Those who come to power by crime kill fellow citizens and betray friends. They are “treacherous, pitiless, and irreligious.” Princes who commit criminal acts can achieve power, but never glory.
King Agathocles of Syracuse is an example of a man who rose to power through crime. Agathocles was a common citizen who joined the militia, rose to a leading rank in the army, and then assembled a meeting of the senate at which he ordered his men to kill all the senators and to install him in power. Agathocles’ reign was characterized by constant difficulties and threats to his power. However, he withstood them and maintained his rule. Once in power, Agathocles proved as competent as any eminent commander, but the severity of the crimes he committed during his ascension preclude his being considered great. Cruelty, which is itself evil, can be used well if it is applied once at the outset, and thereafter only employed in self-defense and for the greater good of one’s subjects. Regular and frequent perpetration of cruel actions earns a ruler infamy. If a prince comes to power by crime and wishes to be successful, he, like Agathocles, must only use cruelty in the first sense.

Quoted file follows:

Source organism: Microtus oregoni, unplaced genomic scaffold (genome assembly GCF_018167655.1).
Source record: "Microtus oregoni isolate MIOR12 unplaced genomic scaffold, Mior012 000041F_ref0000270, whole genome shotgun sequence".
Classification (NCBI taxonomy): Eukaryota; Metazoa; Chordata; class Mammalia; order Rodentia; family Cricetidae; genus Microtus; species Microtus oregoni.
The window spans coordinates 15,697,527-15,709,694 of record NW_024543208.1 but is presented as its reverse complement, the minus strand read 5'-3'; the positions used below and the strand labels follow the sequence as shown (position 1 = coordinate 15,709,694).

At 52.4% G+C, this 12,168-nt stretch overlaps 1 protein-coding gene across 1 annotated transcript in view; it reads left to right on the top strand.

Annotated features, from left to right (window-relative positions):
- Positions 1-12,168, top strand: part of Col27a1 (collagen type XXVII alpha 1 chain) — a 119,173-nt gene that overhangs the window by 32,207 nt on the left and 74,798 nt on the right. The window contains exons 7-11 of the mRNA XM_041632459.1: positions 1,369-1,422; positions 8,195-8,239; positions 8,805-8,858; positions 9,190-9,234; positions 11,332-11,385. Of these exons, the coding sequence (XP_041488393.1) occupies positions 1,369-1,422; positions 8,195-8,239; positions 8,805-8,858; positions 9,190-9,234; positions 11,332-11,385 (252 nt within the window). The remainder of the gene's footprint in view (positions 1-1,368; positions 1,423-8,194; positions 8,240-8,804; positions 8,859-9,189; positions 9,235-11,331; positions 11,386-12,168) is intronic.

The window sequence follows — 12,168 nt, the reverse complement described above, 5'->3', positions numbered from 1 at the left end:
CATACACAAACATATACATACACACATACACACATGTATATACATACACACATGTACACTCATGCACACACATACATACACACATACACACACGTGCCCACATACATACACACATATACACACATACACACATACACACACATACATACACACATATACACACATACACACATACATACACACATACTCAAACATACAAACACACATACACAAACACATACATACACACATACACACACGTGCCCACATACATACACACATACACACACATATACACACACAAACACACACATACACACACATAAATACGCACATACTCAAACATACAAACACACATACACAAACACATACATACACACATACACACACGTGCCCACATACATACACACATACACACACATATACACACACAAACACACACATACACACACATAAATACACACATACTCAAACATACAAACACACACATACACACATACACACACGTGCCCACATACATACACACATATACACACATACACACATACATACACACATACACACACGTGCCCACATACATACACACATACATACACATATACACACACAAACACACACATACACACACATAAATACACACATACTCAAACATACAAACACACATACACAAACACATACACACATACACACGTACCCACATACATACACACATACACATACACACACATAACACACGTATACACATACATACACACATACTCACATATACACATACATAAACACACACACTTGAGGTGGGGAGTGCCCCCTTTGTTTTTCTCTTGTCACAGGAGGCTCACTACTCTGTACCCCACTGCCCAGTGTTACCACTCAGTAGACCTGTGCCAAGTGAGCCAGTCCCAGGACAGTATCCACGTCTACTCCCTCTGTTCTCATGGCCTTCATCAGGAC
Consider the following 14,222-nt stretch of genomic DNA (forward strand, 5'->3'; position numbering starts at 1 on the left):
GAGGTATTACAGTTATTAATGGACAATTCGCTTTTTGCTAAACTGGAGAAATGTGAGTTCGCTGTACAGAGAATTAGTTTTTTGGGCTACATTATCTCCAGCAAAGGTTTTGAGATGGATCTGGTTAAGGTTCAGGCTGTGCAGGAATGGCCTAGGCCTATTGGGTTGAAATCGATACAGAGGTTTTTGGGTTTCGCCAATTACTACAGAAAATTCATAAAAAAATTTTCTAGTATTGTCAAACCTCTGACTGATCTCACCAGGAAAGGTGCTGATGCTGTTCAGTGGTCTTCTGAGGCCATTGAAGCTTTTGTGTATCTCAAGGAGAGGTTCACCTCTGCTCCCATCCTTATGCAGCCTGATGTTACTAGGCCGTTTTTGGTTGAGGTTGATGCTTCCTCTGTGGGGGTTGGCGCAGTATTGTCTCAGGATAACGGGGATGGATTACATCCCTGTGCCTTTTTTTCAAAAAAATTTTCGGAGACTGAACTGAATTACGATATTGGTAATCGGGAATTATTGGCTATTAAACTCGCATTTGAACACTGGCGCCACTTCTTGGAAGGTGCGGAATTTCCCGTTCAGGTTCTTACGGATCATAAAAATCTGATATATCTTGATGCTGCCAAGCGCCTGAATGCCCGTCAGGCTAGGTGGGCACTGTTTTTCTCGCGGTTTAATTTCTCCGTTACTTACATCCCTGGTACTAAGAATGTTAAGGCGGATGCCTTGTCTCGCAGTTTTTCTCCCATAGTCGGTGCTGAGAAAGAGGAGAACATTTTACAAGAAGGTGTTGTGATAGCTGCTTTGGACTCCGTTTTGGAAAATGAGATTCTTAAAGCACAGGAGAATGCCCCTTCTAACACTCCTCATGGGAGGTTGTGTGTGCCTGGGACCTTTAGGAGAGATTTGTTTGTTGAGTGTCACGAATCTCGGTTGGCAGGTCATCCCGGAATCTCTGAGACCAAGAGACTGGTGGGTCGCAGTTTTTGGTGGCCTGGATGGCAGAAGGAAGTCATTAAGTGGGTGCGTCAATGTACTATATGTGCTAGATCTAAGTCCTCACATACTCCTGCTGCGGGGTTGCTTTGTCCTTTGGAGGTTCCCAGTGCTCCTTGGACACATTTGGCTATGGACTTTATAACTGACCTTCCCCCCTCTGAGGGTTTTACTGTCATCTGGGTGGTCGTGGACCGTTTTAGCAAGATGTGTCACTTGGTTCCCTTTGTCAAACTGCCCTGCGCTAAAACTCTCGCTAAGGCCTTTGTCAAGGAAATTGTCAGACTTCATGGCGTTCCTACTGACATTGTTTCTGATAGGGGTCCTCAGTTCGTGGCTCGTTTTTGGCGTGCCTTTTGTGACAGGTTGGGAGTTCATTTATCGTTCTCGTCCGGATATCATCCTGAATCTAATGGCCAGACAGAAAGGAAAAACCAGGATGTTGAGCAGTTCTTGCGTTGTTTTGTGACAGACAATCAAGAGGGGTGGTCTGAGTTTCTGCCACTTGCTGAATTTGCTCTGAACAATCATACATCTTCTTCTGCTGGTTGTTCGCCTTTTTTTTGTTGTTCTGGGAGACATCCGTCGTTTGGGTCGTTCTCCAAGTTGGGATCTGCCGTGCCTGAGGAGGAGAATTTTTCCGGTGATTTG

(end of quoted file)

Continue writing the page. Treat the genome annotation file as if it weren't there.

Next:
Therefore, when a prince decides to seize a state, he must determine how much injury to inflict.